Criticism of the nationwide wave of layoffs by companies and employers that really don’t need to beggar their workers or push them out onto the street came from an unusual quarter recently, when Steve Korman, chief executive of a privately held Philadelphia-area company called Korman Communities, blasted corporate executives for laying off workers when they don’t really need to. Korman had gotten upset when he saw Pfizer Inc.’s CEO Jeff Kinder say, on a television business program, that he planned to lay off 8000 workers in anticipation of a merger with Wyeth, another drug company. The layoffs were not being made because Pfizer was losing money or in trouble financially, but rather to improve profits.  Korman, who owns stock in Pfizer, got angry and spent $16,000 to run ads in the Philadelphia Inquirer and the New York Times, saying:

“I have listened to the executives of many companies say that they are eliminating thousands of jobs to ‘improve the bottom line,’ I own stock in many of these companies and would prefer that the company make a smaller profit and [that] the stock fall, in the short term, rather than affect the lives of our neighbors and their families as jobs are lost.
“Please join me in reminding all CEOs that we are not just dealing with numbers and profit, but with real people and real families who need to keep their jobs.”

Korman sent individual letters saying much the same thing to 16 companies in which he is an investor, including Federal Express, Google, Cisco Systems, Caterpillar, General Electric, ExxonMobil, Kraft, Nokia, Intel, Johnson&Johnson, Apple, EMC, Chevron, DuPont, Coca-Cola, Oracle and Dow.

If this phenomenon is bad enough that it has upset a prominent capitalist like Korman, it is clearly a major problem.

The irony is that as all these companies slash their workforces, and force remaining workers to work harder, and as public institutions like Temple University and other colleges cut their faculties and increase class sizes for remaining teaching staff, they are undermining any stimulus that taxpayers are subsidizing in the massive stimulus bill, and thus making the recession worse, not to mention wasting the huge deficit-spending measure itself.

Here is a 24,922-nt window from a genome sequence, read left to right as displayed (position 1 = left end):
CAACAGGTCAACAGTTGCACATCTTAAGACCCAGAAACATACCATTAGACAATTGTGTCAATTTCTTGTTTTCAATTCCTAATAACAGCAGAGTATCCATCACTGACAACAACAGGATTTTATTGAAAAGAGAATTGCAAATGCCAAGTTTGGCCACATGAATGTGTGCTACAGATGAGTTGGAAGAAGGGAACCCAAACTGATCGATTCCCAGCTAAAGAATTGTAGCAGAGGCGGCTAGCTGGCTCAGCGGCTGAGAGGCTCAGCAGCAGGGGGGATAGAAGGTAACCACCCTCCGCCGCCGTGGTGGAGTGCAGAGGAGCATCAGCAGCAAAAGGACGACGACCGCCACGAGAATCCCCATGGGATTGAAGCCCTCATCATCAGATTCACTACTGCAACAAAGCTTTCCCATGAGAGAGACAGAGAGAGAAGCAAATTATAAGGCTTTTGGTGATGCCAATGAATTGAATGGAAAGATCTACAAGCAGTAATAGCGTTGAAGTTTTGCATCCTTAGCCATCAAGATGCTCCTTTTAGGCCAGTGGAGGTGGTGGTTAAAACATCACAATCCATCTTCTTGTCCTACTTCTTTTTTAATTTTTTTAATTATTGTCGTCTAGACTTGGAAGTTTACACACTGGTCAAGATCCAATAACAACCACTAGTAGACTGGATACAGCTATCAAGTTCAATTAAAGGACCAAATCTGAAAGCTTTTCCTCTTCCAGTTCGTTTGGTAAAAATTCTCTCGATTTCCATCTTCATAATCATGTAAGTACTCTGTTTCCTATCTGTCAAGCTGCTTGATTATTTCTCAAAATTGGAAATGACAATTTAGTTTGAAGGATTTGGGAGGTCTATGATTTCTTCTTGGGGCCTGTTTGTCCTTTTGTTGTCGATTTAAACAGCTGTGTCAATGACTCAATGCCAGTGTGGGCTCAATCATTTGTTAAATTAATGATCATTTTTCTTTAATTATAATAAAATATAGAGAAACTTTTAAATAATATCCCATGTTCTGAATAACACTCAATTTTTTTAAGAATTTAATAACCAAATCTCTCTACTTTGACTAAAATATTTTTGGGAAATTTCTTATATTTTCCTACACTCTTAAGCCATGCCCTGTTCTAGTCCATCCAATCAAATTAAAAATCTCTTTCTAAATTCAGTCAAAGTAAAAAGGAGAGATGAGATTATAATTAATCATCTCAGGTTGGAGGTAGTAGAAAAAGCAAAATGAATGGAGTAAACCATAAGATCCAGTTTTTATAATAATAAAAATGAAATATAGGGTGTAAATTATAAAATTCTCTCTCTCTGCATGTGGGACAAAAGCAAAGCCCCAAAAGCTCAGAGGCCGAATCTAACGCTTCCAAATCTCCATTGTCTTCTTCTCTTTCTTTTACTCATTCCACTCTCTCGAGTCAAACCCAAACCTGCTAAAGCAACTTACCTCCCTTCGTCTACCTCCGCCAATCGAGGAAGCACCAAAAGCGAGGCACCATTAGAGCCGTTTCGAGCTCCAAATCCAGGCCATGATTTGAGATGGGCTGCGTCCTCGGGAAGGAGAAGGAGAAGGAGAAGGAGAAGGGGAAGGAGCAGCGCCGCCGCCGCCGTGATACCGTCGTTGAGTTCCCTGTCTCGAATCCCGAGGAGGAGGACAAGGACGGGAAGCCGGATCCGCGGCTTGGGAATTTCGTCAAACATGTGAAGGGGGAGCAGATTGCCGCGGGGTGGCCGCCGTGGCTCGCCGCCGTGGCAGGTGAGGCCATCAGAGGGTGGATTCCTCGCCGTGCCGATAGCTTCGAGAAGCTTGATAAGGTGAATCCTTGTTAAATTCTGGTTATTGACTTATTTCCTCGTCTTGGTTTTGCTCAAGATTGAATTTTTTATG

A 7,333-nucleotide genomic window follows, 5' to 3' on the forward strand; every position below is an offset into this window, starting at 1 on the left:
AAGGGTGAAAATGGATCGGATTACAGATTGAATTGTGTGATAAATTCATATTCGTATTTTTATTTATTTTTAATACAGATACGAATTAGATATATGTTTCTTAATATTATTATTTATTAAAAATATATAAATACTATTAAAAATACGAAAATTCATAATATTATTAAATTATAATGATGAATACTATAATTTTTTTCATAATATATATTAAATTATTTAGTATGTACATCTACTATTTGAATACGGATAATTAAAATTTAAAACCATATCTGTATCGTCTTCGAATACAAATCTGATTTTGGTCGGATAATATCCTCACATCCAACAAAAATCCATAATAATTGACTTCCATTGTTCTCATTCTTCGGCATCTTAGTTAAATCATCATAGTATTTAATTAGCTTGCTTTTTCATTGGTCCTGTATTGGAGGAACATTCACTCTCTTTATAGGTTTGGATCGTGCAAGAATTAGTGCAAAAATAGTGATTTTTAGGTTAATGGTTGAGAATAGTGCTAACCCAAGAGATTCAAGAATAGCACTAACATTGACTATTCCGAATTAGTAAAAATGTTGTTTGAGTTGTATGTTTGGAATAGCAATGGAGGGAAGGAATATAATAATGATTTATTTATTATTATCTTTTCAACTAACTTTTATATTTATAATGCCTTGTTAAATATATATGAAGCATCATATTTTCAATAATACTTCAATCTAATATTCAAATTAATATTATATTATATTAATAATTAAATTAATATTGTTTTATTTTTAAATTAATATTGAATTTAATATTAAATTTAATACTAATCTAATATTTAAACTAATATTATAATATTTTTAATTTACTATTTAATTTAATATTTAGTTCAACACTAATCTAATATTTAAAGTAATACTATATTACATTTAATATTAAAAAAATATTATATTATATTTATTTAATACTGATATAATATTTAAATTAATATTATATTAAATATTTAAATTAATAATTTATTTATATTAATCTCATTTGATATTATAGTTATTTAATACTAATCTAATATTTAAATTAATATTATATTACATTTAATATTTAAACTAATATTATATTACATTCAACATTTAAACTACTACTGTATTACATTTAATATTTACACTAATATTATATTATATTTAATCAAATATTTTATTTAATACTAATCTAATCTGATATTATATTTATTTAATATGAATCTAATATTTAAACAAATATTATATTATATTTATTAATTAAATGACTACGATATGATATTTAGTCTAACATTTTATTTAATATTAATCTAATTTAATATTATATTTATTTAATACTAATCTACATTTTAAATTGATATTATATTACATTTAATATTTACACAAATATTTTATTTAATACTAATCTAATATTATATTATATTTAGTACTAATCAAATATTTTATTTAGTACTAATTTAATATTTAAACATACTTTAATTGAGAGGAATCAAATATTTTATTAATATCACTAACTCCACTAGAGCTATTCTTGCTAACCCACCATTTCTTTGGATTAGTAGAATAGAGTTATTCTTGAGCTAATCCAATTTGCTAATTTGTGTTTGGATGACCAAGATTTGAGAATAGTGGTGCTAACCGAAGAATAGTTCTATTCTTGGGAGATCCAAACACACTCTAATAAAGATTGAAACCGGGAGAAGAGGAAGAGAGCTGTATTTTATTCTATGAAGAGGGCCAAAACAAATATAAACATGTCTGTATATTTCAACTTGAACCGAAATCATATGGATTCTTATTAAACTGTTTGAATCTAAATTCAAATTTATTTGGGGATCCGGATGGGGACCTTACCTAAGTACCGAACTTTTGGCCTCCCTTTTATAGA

Nobody would argue with a company’s laying off of workers when sales collapse and there is no money coming in, but in many cases this is not what has been happening.

One reason there is a tidal wave of layoffs even at viable businesses and institutions across the country is simply the lack of or weakness of labor unions. With workers at most employers unorganized (unions represent only some 8 percent of private employees), it is easy for managers to engender an attitude of fear and passivity among employees, which makes it easier to pick them off, and to make those on the job work ever harder. Furthermore, without labor contracts, there is little workers can do to resist speedups that can seriously threaten their health, safety and well-being.

Only a new militancy and sense of solidarity among American workers, and a revitalization of the nearly moribund labor movement, can rescue this situation, which will only get worse as the economy continues to sink.

DAVE LINDORFF is a Philadelphia-based journalist.. His latest book is “The Case for Impeachment” (St. Martin’s Press, 2006 and now available in paperback edition). His work is available at www.thiscantbehappening.net



Dave Lindorff is a founding member of ThisCantBeHappening!, an online newspaper collective, and is a contributor to Hopeless: Barack Obama and the Politics of Illusion (AK Press).